Autism Speaks Fear-Mongering FAIL

My apologies for the prolonged absence-still settling in after a wonderful trip to visit with family.

And no sooner had I returned to the blogosphere than my mind was blown by this editorial from Autism Speaks.  Not the article itself, which is the usual drivel about how you must give us teh moniez or autism will devour your children, destroy your marriage, and change all your Arabic numerals to binary.  It was the comments-777 and counting, standing almost unanimously against the fear-mongering and dehumanizing negativity that has long been this organization’s MO.  And that was just the start.

Yesterday, close to 250 people contributed to the This is Autism Flash Blog.  Self-advocates and parents.  Speaking and non-speaking.  All sharing their gifts, their challenges, their unique perspectives, all painting a picture of autism far deeper and more complex than a blue puzzle piece, far more positive than anything Autism Speaks ever wrote.

And then there was an article in the Huffington Post.  And Forbes.  And BlogHer.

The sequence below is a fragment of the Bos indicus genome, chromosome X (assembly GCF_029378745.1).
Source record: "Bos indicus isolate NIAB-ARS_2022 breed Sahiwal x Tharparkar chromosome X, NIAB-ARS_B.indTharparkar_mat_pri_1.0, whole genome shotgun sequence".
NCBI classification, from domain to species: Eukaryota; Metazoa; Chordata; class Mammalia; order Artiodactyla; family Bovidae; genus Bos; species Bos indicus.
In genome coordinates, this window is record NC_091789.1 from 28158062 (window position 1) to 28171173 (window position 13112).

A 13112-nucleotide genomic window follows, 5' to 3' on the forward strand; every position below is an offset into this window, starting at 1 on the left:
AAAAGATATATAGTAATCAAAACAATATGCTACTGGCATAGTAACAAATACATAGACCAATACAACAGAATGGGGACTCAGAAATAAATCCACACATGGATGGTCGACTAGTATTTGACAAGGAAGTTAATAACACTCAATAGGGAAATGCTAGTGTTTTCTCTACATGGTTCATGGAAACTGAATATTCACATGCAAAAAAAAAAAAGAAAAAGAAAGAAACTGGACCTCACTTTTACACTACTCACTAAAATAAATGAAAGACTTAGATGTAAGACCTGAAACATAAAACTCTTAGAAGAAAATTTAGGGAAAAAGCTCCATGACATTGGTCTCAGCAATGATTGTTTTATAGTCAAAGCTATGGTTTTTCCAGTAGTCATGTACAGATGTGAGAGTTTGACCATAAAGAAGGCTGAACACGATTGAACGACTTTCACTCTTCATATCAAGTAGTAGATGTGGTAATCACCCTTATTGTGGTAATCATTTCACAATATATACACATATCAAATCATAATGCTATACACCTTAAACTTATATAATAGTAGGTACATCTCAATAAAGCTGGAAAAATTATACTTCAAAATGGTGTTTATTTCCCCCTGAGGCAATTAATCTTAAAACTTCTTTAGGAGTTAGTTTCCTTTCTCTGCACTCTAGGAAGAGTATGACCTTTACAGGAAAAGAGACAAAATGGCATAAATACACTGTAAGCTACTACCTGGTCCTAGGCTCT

Autism Speaks still makes a lot of money and wields a lot of power.  But I think this sudden onslaught of voices is the sound of the tide beginning to turn.

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3 Responses to Autism Speaks Fear-Mongering FAIL

  1. suburp says:

    I feel that this last week or so has been exciting for all those who have been openly or just privately upset about AS for a long time. It’s like we all spoke up and look how many we are!
    I still believe we are all different and opposition to one group alone does not make a community but this is great, and so beneficial for parents who don’t know where to turn. Our voices – now louder, because AS does NOT speak for us 🙂

  2. I have been hearing a lot about that! A lot of parents with kids with autism spectrum disorders are really upset, because the statement seems to be saying that their children, by having autism, are not real children, but just shells of the children they were supposed to be. I have to admit sometimes I wish I was “normal.” But then I wouldn’t be me, and I wouldn’t know what it was like not to be normal, and I’d probably wish I was more unique!

    • Aspermama says:

      Yeah, it takes a lot of chutzpah to claim to speak on behalf of parents (and not to mention autistic people themselves) and make their children out to be less than fully human, and I think it really backfired this time.

      I know what you mean about wishing you were normal, I do too at times. But you make a good point that if we were normal, we might wish we were more like we are now!

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